Crawl stats after hackI used all tools at my disposal to clean up the mess the hackers caused – those pages actually have been indexed already. It will take a while until things like ‘fake Gucci belts’ will be removed from our top content keywords, after I removed the links from the index by editing robots.txt, and using the Google URL removal tool and the URL parameters tool (the latter comes in handy as the spammy pages have been indexed with various query strings, that is: parameters).

I have expected the worst but Google have not penalized me for that intermittent link spam attack (yet?). Numbers are now back to normal after a peak in queries for those fake brand stuff:

Queries back to normal after clean-up.It was an awful lot of work to clean those URLs popping up again and again every day. I am willing to fight the sinister forces without too much whining. But Google’s harsh treatment of the post on this blog freaks me out. It is not only the blog post that was affected but also the pages for the tags, categories and archive entries. Nearly all of these pages – thus all the pages linking to the post – did not get a single impression anymore.

Google Webmaster Tools also tells me that the number of so-called Structured Data for this blog had been reduced to nearly zero:

Structured data on this blogStructured Data are useful for pages that show e.g. product reviews or recipes – anything that should have a pre-defined structure that might be presented according to that structure in Google search results, via nice formatted snippets. My home-grown websites do not use those, but the spammer-hackers had used such data in their link spam pages – so on our business site we saw a peak in structured data at the time of the hack.

Obviously WP blogs use those per design. Our German blog is based on the same WP theme – but the number of structured data there has been constant. So if anybody out there is using theme Twenty Eleven I would be happy to learn about your encounters with structured data.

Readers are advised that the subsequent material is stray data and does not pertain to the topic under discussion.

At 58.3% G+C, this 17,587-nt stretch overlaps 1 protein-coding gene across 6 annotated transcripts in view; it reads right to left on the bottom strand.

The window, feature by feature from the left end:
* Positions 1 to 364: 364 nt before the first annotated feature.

I have read a lot: what I never wanted to know about search engine optimization. This also included hackers’ Black SEO. I recommend the book Spam Nation by renowned investigative reporter and IT security insider Brian Krebs, published recently. Whose page and book I will again not link.

What has happened? I can only speculate.

Spammers build networks of shady backlinks to promote their stuff. So common knowledge is of course that you should not buy links or create such network scams. Ironically, I have cross-linked all my own sites like hell for many years. Not for SEO purposes but in my eternal quest for organizing my stuff, keeping things separate, but adding the right pointers though, Raking the virtual Zen Garden etc. Never ever did this backfire. I was always concerned about the effect of my links and resources pages (links to other pages, mainly tech and science). Today my site radices.net which was once an early German predecessor of this blog is my big link dump – but still these massive link collections are not voted down by Google.

Maybe Google considers my posting and the physics book author’s website part of such a link scam. I have linked to the author’s page several times – to sample chapters, generously made available via download as PDFs, and the author linked back to me. I had refused to tie my blog to my Google+ account and claim ‘Google authorship’ so far as I don’t wanted to trade elkement for my real name on G+. Via Webmaster tools Google knows about all my domains but they might suspect I – a pseudo-anonymous elkement, using an @subversiv.at address on G+ – might also own the book author’s domain that I – diabolically smart – did not declare in Webmaster Tools.